Collection Of Commercial Paper - Negotiable Instruments Law
( Originally Published 1918 )[an error occurred while processing this directive]
Bank Liable to Depositor.—In making collections of drafts, notes, checks, and other negotiable instruments, the bank to which they are entrusted for collection assumes certain duties and obligations, and for its failure properly to discharge the same it is liable to the depositor. The collecting bank becomes the agent for the depositor and is bound to carry out special instructions if given, and if no special instructions are given it is bound to exercise reasonable care and diligence.
Bank's Duties in Collecting.—The duties assumed by the collecting bank include the proper presentation of the paper for acceptance or pay-ment, and if dishonored, of giving due notice thereof, at least to its endorser, and if protest is necessary, of seeing that protest is properly made. In carrying out its duties, in the absence of special instructions, it may act through sub-agents. In some jurisdictions the collecting bank will be held responsible for any failure of its sub-agent to perform its full duty, but in other jurisdictions, if the collecting bank is found to have exercised due care in the selection of its sub-agent, it will not be responsible for the conduct of the sub-agent.
In the Case of Checks it may happen that the collecting bank and its sub-agents may fully comply with the rules of the law merchant regulating the time within which checks may be transmitted through intermediate agents to the place of payment so far as such rules of law affect the duty of the collecting bank towards the depositor, and yet fail to make presentation within the time given by the law merchant to the holders of the checks to present the same for payment so as to bind the maker of the check or a prior endorser; for as against the maker and prior endorsers the holder should see that it is presented for payment not later than the day following its receipt, or, if it be payable in another place, that it be started on its direct journey to such place not later than the day following its receipt.
In Case of Promissory Notes or Drafts.—In the case of promissory notes or drafts payable upon a fixed date, it is the duty of the bank to have such instruments at the place of payment when due. The collecting bank will ordinarily be liable for failure to use due diligence in presenting paper for acceptance or payment; for not giving due notice of dishonor, or omitting to make protest when required; for departing from instructions and recognized customs and for taking an irregular acceptance. Usually a bank will be liable if it accept anything except money in pay-ment, although in cases of emergency it may be justified in accepting property or other security. In the absence of instructions, bills of lading and other collateral attached to time drafts may be surrendered on the acceptance of the draft, but in case of sight drafts payment should always be required before giving up such paper.
Impossible to Cover All Cases: The situations that may arise during the life of a particular piece of commercial paper are so varied, and frequently so intricate, that no summary statement can cover all possible cases ; but as a rule collecting banks must perform their duties as agents with fidelity and intelligence.
Uniformity of the Law.—Diversified laws in the various states of the Union, particularly in regards to finance and the laws relating to checks, notes, drafts and other instruments for the pay-ment of money worked such confusion and hardship that the states, beginning in 1897, adopted, one after the other, what is known as the "Negotiable Instruments Law," until all but one have written it upon their statute books. The solitary exception is the State of Georgia, but its law embodies practically all of the provisions of the uniform law. The law has also been extended to Alaska, District of Columbia, Hawaii and the Philippine Islands.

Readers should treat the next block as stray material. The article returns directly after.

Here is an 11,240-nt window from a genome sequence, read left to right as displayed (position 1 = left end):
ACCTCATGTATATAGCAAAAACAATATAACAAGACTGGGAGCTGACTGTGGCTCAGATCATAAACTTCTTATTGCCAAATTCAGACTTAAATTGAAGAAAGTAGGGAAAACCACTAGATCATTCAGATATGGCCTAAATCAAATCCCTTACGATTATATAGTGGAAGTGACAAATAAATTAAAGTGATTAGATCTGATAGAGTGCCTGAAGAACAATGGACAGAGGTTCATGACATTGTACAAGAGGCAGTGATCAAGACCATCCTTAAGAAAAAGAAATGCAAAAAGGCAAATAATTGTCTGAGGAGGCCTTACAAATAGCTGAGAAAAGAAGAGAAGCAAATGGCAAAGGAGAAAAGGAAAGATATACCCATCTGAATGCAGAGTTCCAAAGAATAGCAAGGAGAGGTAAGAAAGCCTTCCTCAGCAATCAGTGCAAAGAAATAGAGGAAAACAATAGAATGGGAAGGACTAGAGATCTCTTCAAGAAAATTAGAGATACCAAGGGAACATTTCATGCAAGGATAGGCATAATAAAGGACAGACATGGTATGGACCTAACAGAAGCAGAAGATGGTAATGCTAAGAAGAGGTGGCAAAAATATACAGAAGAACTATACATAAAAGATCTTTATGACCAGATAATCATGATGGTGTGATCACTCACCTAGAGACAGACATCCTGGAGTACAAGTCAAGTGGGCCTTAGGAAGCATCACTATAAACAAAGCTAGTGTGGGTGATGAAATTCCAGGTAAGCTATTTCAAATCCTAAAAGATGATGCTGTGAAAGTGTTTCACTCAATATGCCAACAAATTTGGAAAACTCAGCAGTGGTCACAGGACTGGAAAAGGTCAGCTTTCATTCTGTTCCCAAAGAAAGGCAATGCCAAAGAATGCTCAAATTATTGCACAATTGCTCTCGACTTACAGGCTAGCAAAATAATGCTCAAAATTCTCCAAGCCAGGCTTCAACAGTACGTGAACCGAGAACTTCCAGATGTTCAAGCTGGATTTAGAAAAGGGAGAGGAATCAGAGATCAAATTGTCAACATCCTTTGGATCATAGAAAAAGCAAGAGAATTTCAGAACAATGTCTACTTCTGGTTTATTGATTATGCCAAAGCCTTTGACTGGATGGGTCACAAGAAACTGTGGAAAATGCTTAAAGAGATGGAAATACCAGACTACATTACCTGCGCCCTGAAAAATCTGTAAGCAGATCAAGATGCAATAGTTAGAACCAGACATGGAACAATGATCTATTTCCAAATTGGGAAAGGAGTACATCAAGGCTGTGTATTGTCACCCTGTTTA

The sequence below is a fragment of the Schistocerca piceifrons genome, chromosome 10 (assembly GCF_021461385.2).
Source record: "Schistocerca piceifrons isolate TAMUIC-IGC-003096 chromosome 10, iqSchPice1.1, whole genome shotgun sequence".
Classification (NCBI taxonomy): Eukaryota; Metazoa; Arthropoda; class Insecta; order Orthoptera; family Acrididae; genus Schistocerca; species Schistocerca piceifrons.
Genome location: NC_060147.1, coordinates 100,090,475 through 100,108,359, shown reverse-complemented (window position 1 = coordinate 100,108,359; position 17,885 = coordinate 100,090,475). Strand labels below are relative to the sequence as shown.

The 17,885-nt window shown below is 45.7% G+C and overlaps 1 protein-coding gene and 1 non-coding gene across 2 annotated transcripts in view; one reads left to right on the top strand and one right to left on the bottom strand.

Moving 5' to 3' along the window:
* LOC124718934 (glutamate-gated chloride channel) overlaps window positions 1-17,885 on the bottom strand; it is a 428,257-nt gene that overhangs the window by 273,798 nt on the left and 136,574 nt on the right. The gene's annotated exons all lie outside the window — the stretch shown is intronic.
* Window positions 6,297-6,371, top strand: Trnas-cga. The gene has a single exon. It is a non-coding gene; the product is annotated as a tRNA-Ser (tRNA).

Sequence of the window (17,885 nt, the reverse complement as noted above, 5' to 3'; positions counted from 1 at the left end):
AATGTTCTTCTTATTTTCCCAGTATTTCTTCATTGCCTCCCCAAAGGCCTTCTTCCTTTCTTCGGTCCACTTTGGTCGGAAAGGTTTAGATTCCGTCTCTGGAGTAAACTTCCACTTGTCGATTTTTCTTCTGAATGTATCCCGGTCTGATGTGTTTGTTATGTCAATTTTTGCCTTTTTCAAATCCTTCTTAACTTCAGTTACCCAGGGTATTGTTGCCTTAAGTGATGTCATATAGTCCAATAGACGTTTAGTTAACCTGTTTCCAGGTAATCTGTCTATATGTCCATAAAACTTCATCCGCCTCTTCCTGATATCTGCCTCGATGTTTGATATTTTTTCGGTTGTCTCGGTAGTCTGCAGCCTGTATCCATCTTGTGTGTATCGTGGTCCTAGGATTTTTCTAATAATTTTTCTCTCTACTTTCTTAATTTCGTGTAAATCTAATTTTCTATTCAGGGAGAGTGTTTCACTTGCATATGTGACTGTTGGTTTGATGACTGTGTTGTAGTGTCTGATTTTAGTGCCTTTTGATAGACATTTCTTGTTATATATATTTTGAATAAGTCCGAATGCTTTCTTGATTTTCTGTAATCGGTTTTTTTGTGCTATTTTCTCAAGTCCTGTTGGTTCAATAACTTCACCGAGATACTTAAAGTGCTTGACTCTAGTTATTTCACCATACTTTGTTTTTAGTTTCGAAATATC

Scope of the Law.—The law as adopted codifies the law only so far as it pertains to negotiable, as distinguished from non-negotiable instruments. It is applicable only to instruments executed after the enactment of the statute, but it expressly repeals all conflicting statutes except insofar as expressly provided to the contrary by certain statutes not repealed, such a proviso being incorporated in some of the states, but not in the majority. It applies, so far as applicable, to bills of exchange, checks and promissory notes. It is conclusive so far as it goes, and for the most part is inclusive.
Instruments That Are Negotiable. In order to be negotiable, the act expressly provides that the instrument must be in writing, signed by the maker or drawer; contain an unconditional promise or order to pay a sum certain in money; be payable on demand or at a fixed or determinable future time; be payable to order or to bearer; and where addressed to a drawee, he must be named or otherwise indicated therein with reasonable certainty. It provides in detail as to when the sum payable is a sum certain, when the order or promise is unconditional, when the instrument is payable at a determinable future time, and enumerates certain exceptions to the rule that the instrument is not negotiable if it contains an order or promise to do any act in addition to the payment of money. Negotiability is not affected by the want of a date, failure to specify a consideration, failure to specify the place where it is drawn or is made payable, the fact that it has a seal, or the fact that it designates a particular kind of current money in which payment is to be made. It also expressly defines when an instrument is payable on demand, when payable to order, and when payable to bearer.
Date.—The instrument need not be dated to be negotiable, but where dated, the date is prima facie the true date. Antedating or postdating does not invalidate the instrument unless done for an illegal or fraudulent purpose. If the date is omitted, any holder may insert the true date. Blanks in an instrument may be filled up by the person in possession thereof, and even where not filled, in accordance with the authority given, a bona fide holder in due course may recover.